Cejka Leads in Home Country

By Sports NetworkMay 21, 2004, 4:00 pm
04 Deutsche Bank-SAP OpenHEIDELBERG, Germany -- Germany's Alex Cejka matched his own course record Friday with an 8-under 64 and took the lead midway through the Deutsche Bank-SAP Open TPC of Europe. He stands at 11-under-par 133 and leads by three over first-round co-leaders Gregory Havret and David Howell.
 
Cejka set the original mark at Golf Club St Leon-Rot in the first round of the 2002 event. Mark Pilkington and three-time champion Tiger Woods equaled the feat the same year.
 
'I'm very delighted today,' said Cejka, who splits time between the European Tour and the PGA Tour. 'We had an early tee time and it was still pretty calm. The first nine holes I had a great start again, but towards the end, the wind got up, it was a little bit challenging. It's nice to be on the leader board again.'
 
Havret and Howell each posted matching rounds of 1-under 71 to share second at 8-under-par 136.
 
Trevor Immelman, who also held a piece of the first-round lead, shot an even-par 72 and is tied for fourth place with Darren Clarke (67), Louis Oosthuizen (68) and Stephen Scahill (69). That group is knotted at minus-7.
 
Cejka started on the back nine Friday and broke into red figures in an impressive fashion. At the par-5 12th, Cejka knocked a 5-wood on to the green in two and rolled home the 20-footer for eagle.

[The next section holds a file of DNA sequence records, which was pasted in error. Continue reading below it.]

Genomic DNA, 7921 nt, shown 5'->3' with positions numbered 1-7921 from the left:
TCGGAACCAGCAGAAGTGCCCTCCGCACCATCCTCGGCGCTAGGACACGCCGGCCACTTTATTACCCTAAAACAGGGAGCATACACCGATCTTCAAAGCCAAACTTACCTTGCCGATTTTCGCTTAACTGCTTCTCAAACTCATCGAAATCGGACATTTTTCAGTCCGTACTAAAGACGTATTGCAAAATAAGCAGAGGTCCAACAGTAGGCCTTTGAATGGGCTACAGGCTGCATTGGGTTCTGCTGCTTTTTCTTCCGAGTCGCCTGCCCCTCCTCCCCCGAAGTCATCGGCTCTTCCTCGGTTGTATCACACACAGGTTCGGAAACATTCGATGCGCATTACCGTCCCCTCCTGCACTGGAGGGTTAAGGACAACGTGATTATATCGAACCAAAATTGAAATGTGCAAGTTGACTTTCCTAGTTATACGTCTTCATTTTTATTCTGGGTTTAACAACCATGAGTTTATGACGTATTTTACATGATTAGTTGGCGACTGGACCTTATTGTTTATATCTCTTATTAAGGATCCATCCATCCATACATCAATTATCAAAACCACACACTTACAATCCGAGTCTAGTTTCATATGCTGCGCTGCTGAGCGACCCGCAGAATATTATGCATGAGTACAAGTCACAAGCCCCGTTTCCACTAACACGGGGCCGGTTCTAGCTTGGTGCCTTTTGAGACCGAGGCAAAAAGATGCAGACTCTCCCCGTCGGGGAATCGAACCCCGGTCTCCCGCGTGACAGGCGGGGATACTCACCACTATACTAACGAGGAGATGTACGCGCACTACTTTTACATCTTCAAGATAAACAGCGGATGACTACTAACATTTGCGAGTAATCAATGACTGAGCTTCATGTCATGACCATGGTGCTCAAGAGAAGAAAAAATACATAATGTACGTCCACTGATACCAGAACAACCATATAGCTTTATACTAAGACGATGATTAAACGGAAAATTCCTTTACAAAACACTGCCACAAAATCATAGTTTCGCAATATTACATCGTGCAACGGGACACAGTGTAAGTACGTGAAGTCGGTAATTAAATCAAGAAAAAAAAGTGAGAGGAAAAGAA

The German tallied back-to-back birdies at the 12th and 13th holes then found more success at the next par-5. At No. 17, Cejka reached the green with a 3-wood and drained his 20-footer for his second eagle of the round.
 
'The first nine holes I had a great start again,' said Cejka, whose best finish this season on the European Tour was a tie for 14th last week at the Asian Open. 'I had two eagles - it always helps.'
 
Cejka continued his fine form on the front side with a 10-foot birdie putt at the first. He added another at the par-5 third when he two-putted from close to 30 feet.
 
Cejka bogeyed the par-4 seventh hole for the second consecutive round but he reached 11 under par at the ninth hole. He hit his approach to 4 feet and converted the short birdie putt.
 
The 33-year-old was fortunate even to compete this week. On Sunday, Cejka injured his leg and when he arrived at St Leon, he immediately received treatment but his leg did not respond.
 
'I would say if we would not be here in Germany, I don't think I would have played on Thursday,' admitted Cejka. 'But, I'm a fighter and I was trying to forget the pain and just try as hard as I can.'
 
Havret flew out of the gate on Friday with four consecutive birdies. He dropped a shot at the fifth, then bogeyed the par-3 12th when his 9-footer for par missed the cup.